FOREX-U.S. dollar slides to two-week low vs yen; commodity currencies up

15 Sep 2020 / 23:20 H.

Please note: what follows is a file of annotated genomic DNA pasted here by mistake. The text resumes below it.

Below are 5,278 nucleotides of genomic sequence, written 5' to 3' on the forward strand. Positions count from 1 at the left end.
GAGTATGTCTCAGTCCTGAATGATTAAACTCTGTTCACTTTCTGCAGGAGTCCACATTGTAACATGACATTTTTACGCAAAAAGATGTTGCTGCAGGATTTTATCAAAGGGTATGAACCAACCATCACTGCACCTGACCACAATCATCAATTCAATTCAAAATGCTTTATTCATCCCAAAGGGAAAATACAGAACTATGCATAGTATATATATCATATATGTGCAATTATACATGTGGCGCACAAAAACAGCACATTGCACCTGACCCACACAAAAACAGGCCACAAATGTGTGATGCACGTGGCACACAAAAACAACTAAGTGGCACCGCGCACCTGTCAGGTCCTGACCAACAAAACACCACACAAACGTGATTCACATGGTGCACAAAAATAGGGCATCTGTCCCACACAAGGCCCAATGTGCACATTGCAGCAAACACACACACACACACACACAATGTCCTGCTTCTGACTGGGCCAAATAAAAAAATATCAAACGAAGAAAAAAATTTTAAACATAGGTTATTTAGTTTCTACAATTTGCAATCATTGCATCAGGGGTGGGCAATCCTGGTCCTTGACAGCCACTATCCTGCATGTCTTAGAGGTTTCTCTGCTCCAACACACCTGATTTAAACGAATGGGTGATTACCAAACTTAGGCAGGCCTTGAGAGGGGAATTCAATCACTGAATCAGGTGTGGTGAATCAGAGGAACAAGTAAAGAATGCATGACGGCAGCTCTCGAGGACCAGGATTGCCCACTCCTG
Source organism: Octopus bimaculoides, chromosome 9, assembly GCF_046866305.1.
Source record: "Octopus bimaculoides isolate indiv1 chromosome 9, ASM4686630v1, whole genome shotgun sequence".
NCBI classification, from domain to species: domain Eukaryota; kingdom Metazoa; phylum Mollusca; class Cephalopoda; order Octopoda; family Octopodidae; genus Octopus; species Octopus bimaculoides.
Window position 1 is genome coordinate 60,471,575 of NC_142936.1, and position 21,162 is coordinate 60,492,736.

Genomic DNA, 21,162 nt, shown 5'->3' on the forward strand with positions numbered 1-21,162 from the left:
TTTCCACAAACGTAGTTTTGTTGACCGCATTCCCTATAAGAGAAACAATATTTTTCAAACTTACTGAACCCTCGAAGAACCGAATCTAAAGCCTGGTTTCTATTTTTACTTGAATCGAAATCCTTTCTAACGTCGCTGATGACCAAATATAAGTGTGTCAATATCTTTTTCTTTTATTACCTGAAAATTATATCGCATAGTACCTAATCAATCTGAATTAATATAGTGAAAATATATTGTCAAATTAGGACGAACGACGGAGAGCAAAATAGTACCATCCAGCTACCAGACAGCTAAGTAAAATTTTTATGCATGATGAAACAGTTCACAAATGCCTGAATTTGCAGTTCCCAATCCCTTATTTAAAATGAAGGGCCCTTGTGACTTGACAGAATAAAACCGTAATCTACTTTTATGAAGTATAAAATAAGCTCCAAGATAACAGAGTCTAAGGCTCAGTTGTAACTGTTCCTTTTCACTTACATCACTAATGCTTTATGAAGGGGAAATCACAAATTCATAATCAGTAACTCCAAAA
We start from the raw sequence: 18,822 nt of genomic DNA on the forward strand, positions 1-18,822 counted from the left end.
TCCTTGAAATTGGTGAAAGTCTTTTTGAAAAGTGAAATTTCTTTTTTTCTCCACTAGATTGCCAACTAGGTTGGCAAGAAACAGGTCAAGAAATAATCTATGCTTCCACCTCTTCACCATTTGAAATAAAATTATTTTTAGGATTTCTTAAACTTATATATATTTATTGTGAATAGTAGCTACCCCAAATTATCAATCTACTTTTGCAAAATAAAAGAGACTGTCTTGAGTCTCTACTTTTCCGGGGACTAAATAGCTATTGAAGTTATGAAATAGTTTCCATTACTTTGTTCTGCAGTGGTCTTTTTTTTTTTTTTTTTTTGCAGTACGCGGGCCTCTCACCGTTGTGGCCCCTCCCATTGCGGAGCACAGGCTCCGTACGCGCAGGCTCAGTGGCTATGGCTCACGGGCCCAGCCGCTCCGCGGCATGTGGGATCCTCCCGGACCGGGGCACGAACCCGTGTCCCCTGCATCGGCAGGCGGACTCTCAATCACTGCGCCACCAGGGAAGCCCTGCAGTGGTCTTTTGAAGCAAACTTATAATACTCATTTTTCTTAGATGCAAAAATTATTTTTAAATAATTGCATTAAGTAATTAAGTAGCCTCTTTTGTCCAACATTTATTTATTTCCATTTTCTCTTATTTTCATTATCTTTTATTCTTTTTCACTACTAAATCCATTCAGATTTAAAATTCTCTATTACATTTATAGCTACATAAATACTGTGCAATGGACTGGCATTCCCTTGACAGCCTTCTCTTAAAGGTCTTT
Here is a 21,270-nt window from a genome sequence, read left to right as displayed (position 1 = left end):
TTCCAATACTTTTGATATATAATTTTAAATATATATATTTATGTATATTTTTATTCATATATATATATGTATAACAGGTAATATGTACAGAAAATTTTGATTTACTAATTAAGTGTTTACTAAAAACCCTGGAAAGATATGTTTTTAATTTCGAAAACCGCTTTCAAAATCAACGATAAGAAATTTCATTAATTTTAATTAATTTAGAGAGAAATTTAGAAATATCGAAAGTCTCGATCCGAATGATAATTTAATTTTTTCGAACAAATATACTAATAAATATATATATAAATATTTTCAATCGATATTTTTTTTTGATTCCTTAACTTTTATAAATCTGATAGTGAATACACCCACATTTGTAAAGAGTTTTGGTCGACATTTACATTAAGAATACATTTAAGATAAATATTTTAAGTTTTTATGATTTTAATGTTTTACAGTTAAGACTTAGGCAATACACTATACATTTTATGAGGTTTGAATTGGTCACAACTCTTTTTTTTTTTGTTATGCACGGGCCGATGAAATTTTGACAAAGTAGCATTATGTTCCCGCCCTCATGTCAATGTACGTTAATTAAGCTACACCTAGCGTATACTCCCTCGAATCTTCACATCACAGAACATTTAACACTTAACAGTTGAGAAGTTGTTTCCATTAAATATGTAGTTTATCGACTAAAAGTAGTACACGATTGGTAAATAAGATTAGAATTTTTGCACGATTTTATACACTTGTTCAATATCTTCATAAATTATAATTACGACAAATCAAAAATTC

* China's yuan surges to 16-month high on economic data * Australian, New Zealand, Canadian dollars gain * Fed decision looms, seen sticking to dovish stance * Graphic: World FX rates in 2020 (Recasts, adds new comment, FX table, updates prices, changes byline, dateline; previous LONDON) By Gertrude Chavez-Dreyfuss NEW YORK, Sept 15 (Reuters) - The dollar dropped to a two-week low versus the yen on Tuesday on expectations the Federal Reserve will maintain its downbeat stance on the U.S. economy as it grapples with the pandemic, and keep U.S. interest rates near zero for some time. The Fed begins a two-day meeting on Tuesday and analysts expect the U.S. central bank to affirm its current zero-interest-rate policy over the next three years. "There's a possible dovish risk to the Fed meeting," said Edward Moya, senior market analyst, at OANDA in New York. "And you'll probably find the dollar vulnerable leading up to the Fed announcement." In late morning trading, the dollar fell 0.3% against the yen to 105.42, after earlier sliding to a two-week low of 105.30 yen. A break below 105.20 yen could pave the way for further technical selling, analysts said. "The U.S. central bank will be wary of uncertainty the U.S. presidential election will bring with it and wouldn't want to cause unnecessary turmoil in the financial markets," said Fawad Razaqzada, market analyst, at in London. The dollar index was slightly up on the day at 93.111, as the greenback recovered somewhat after the euro reversed earlier gains. The euro was last down 0.2% at $1.1844. Earlier, the euro gained after the ZEW economic sentiment survey showed investor sentiment in Germany rose in September, despite headwinds from Brexit and rising coronavirus infections. The euro along with commodity-linked currencies such the Australian, New Zealand, and Canadian dollars gained after positive Chinese data overnight. China's industrial output accelerated and retail sales grew for the first time this year, beating analysts' forecasts. That pushed the Chinese yuan to its highest since May 2019 against the dollar, which was last down 0.4% at 6.7808 yuan in the offshore market. "China is an economic winner at this point in the pandemic," said Kit Juckes, head of FX strategy at Societe Generale. "There's a sense that the virus is less of a threat in China now, and also perhaps more widely the market is looking for a more V-shaped global economic recovery." The Australian dollar also rose after minutes of its central bank meeting showed no signs of a further cut to record-low interest rates. U.S. stocks were also higher on the day. The positive sentiment in currency markets was also attributed to hopes for a COVID-19 vaccine. British drugmaker AstraZeneca restarted its vaccine trial in Britain on Saturday though it remains on hold in the United States. ======================================================== Currency bid prices at 10:44AM (1444 GMT) Description RIC Last U.S. Close Pct Change YTD Pct High Bid Low Bid Previous Change Session Euro/Dollar EUR= $1.1843 $1.1868 -0.21% +5.65% +1.1899 +1.1840 Dollar/Yen JPY= 105.4200 105.7200 -0.28% -3.16% +105.8100 +105.3100 Euro/Yen EURJPY= 124.89 125.42 -0.42% +2.39% +125.7600 +124.7600 Dollar/Swiss CHF= 0.9083 0.9083 +0.00% -6.15% +0.9088 +0.9052 Sterling/Dollar GBP= 1.2861 1.2844 +0.13% -3.00% +1.2925 +1.2816 Dollar/Canadian CAD= 1.3174 1.3174 +0.00% +1.45% +1.3186 +1.3134 Australian/Doll AUD= 0.7306 0.7288 +0.25% +4.06% +0.7342 +0.7268 ar Euro/Swiss EURCHF= 1.0756 1.0774 -0.17% -0.88% +1.0787 +1.0754 Euro/Sterling EURGBP= 0.9207 0.9236 -0.31% +8.91% +0.9259 +0.9192 NZ NZD= 0.6718 0.6698 +0.30% -0.27% +0.6736 +0.6685 Dollar/Dollar Dollar/Norway NOK= 9.0403 9.0344 +0.07% +2.98% +9.0527 +8.9902 Euro/Norway EURNOK= 10.7103 10.7250 -0.14% +8.87% +10.7458 +10.6885 Dollar/Sweden SEK= 8.7895 8.7614 +0.08% -5.97% +8.7981 +8.7415 Euro/Sweden EURSEK= 10.4122 10.4041 +0.08% -0.54% +10.4273 +10.3910 (Reporting by Gertrude Chavez-Dreyfuss; Additional reporting by Elizabeth Howcroft in London; Editing by Andrea Ricci)

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